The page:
Artificial Intelligence cannot do everything

AI cannot do “everything,” and, at this point, it doesn’t eliminate vital teaching jobs. It doesn’t replace professors and instructors. AI can provide faculty and staff with tools to augment what they are doing in a teaching environment. For this reason, it is not “dangerous,” a common misconception drawn from popular culture.

The facts are: Without attaining AGI/ASI human staff members must still be on standby to resolve what a bot cannot. Business, education and society may never get to the Artificial Super Intelligence level. Secondly, emotional intelligence is a major part of the student-teacher interaction (sympathy, empathy, etc.), which has not been supplanted by AI. Humans are still needed to support many functions for the current level of AI capability

While usage of AI in academic settings is scaling up as software programs become more sophisticated and intuitive, it is not a threat to the people that work on a campus or teach online. The opposite is true. AI can, especially after hours, resolve many of the routine queries that someone might enter into a chat. For example, when San Francisco State University launched an AI Chatbot as proof of concept to help support the IT Service Desk, there were almost 200 sessions in the very first week, especially after-hours and on the weekend when regular services were not available. Data showed about 70 percent of chats resulted in either the user getting the right pointer or resolution without needing further interaction—a classic example of expanding service with the existing staff.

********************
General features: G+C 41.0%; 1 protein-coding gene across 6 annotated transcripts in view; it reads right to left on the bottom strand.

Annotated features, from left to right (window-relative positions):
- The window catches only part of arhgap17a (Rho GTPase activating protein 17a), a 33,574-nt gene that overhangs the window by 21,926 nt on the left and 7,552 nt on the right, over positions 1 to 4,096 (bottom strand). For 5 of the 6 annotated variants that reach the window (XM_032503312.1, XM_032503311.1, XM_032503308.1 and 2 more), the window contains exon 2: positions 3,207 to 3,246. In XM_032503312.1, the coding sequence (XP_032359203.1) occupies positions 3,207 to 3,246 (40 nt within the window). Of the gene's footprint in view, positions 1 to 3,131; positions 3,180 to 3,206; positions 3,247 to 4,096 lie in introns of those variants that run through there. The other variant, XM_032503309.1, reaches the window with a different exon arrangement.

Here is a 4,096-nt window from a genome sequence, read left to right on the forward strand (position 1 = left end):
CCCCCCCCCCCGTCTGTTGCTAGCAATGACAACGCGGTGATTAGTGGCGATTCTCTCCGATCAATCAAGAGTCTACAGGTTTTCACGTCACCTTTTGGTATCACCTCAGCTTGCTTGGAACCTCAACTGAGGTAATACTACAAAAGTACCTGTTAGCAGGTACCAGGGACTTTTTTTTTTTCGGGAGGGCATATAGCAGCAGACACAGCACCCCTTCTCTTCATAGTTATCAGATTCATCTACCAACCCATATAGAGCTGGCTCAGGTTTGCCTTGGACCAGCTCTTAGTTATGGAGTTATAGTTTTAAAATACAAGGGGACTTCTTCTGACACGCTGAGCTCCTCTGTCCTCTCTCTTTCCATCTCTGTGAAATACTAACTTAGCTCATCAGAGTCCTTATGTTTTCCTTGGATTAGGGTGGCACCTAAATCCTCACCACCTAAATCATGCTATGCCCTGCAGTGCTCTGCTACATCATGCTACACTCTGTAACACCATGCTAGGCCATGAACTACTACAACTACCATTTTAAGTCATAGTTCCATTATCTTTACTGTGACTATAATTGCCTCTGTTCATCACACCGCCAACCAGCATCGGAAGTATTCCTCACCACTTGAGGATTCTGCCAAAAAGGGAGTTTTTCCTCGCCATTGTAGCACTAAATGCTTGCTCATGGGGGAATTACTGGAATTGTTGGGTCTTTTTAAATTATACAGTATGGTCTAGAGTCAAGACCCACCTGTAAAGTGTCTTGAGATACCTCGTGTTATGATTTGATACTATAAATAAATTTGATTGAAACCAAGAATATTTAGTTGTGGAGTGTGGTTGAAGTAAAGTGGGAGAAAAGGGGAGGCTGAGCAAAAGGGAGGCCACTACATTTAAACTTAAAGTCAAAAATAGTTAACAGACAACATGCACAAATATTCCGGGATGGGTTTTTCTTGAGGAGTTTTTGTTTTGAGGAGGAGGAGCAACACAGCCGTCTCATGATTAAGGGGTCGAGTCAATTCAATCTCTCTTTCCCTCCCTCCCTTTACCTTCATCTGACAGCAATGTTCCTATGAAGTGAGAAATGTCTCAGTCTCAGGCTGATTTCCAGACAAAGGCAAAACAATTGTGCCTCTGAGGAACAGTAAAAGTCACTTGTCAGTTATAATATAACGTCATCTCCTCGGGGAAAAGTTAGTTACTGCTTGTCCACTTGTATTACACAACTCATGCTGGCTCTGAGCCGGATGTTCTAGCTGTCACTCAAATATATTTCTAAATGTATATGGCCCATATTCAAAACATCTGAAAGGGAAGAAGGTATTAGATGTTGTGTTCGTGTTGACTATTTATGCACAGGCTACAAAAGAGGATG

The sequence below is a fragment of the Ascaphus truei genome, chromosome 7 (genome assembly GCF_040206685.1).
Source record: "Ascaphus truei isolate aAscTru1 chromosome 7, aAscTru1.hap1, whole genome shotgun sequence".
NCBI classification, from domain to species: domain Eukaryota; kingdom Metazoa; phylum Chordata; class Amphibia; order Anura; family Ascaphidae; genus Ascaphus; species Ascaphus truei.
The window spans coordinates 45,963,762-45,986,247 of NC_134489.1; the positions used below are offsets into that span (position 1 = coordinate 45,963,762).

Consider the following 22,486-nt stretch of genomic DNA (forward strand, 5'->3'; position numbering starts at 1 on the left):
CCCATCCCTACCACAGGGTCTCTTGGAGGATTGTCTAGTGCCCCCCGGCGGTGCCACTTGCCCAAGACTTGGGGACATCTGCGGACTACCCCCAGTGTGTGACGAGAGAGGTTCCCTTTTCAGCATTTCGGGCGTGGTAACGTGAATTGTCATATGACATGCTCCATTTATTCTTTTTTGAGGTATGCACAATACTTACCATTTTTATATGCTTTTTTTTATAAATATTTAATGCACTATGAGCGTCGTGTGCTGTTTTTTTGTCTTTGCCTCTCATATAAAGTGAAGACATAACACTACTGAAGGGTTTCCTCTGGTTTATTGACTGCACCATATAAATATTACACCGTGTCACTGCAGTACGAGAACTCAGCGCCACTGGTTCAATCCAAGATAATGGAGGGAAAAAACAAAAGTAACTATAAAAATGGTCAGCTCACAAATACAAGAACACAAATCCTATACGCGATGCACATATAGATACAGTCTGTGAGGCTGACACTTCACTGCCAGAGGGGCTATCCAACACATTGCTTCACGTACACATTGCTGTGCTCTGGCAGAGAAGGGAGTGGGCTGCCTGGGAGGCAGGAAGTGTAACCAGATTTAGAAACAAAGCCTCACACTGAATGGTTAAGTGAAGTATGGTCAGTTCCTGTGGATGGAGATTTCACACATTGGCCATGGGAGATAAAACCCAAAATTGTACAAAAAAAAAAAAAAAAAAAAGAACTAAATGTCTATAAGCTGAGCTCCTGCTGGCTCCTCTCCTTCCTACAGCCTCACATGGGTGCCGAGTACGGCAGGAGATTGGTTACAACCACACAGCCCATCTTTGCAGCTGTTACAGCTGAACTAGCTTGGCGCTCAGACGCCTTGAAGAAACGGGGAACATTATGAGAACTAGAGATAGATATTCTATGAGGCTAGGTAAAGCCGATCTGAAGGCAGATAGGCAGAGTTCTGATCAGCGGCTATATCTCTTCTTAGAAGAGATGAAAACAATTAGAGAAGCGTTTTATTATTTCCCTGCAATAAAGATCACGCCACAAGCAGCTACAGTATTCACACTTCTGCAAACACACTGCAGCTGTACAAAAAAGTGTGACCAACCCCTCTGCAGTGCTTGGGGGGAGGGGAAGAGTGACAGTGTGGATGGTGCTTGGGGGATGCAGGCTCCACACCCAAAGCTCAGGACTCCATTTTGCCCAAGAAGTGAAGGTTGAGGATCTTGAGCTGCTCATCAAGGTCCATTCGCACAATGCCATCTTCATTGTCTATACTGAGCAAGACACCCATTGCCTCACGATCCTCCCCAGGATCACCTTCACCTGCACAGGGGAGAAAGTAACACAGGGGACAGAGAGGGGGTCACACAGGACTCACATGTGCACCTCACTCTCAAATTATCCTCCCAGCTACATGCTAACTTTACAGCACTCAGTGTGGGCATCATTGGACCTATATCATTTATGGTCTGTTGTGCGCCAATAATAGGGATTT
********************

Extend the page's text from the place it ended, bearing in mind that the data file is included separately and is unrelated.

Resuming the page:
Here to stay

Artificial Intelligence is here to stay in many professions and walks of life, including higher education. It is not going away. In fact, AI will become more sophisticated as time goes by. Look for more off-the-shelf products tailored to a particular task, perhaps written for the higher education environment to help produce routine reports for example.

If ever the Artificial General Intelligence and subsequently the Artificial Super Intelligence level is reached in an academic setting, it will still not replace faculty and teachers. Rather, it will free academicians and others involved in the learning process to invest more in students and provide a more in-depth and necessary educational experience. Think of it as acquiring more “bandwidth” for complex, difficult duties that need a human touch. AI-driven robots can assist in teaching and have narrow limited interactions with students but cannot take on the role of a faculty. In summary there’s no real reason for tenured professors and staff to worry about job security.

Srikanth Danapal is an Electronics Engineer with a Masters in Business Administration, based in Northern California. His expertise includes AI Chatbots, Mobile Apps and web template modernization. He is based at San Francisco State University, where he built an AI chatbot for IT support. For more information, please contact [email protected] or